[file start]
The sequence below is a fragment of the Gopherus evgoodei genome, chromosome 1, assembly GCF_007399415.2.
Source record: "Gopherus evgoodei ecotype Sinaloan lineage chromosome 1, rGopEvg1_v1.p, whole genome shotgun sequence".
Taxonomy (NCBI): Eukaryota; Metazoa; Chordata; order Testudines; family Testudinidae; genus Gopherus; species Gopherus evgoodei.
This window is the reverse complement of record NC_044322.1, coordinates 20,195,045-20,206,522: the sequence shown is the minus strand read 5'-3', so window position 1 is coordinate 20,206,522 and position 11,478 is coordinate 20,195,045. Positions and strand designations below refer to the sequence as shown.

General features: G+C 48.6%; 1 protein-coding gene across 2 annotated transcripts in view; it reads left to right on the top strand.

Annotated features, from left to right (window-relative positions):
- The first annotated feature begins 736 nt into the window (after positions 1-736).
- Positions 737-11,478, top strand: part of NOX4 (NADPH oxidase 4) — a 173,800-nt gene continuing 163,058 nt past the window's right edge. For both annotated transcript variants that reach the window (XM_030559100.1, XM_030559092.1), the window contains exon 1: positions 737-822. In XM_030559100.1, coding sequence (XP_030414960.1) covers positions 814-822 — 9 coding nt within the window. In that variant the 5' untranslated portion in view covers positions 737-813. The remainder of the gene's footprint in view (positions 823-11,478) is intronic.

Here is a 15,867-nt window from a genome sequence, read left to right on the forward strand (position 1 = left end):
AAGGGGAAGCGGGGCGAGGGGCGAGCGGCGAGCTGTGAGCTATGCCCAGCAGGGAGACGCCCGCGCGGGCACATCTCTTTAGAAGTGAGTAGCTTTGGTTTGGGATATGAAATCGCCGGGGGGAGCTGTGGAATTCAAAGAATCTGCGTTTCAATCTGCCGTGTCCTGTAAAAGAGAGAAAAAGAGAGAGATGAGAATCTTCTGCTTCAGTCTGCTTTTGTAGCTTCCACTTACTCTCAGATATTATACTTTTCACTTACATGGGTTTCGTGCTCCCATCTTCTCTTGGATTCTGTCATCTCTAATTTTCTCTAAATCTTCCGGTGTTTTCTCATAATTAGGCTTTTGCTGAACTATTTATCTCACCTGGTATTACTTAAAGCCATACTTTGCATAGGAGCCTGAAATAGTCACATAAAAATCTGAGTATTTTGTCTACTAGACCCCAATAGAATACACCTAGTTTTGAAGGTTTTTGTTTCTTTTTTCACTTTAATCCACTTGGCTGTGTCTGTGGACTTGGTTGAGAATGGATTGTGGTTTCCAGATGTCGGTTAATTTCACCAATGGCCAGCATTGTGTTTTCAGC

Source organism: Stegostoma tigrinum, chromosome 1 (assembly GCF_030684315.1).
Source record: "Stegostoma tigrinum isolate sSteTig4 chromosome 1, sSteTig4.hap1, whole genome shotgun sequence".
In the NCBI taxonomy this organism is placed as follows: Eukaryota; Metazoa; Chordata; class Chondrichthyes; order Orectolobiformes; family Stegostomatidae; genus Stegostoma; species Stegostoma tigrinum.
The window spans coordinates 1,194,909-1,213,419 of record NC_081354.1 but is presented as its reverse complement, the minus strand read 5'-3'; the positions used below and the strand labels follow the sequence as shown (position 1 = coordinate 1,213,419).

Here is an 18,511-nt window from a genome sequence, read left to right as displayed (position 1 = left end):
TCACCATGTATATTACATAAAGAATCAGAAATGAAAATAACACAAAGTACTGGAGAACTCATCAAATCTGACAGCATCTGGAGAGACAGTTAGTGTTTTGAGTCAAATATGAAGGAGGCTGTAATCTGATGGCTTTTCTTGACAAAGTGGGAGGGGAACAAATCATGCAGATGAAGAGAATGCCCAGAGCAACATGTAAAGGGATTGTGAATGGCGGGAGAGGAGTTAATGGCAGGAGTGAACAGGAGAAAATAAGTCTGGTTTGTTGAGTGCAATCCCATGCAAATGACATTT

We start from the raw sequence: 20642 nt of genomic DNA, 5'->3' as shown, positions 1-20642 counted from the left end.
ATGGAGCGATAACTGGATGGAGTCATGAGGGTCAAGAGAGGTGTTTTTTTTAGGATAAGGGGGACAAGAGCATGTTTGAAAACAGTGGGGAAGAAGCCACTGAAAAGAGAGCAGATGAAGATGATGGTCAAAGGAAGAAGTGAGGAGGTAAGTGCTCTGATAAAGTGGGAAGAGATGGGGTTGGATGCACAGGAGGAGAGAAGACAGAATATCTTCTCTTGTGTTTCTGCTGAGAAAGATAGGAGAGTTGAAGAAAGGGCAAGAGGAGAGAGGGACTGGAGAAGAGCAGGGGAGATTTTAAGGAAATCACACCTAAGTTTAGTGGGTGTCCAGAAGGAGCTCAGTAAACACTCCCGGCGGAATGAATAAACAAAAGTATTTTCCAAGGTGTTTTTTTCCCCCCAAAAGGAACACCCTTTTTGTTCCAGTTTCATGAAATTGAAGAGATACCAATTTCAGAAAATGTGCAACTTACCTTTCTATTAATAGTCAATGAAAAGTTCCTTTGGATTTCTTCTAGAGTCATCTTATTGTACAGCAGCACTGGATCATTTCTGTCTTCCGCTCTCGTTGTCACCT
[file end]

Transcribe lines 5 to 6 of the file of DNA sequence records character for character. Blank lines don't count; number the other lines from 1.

General features: G+C 48.6%; 1 protein-coding gene across 2 annotated transcripts in view; it reads left to right on the top strand.

Annotated features, from left to right (window-relative positions):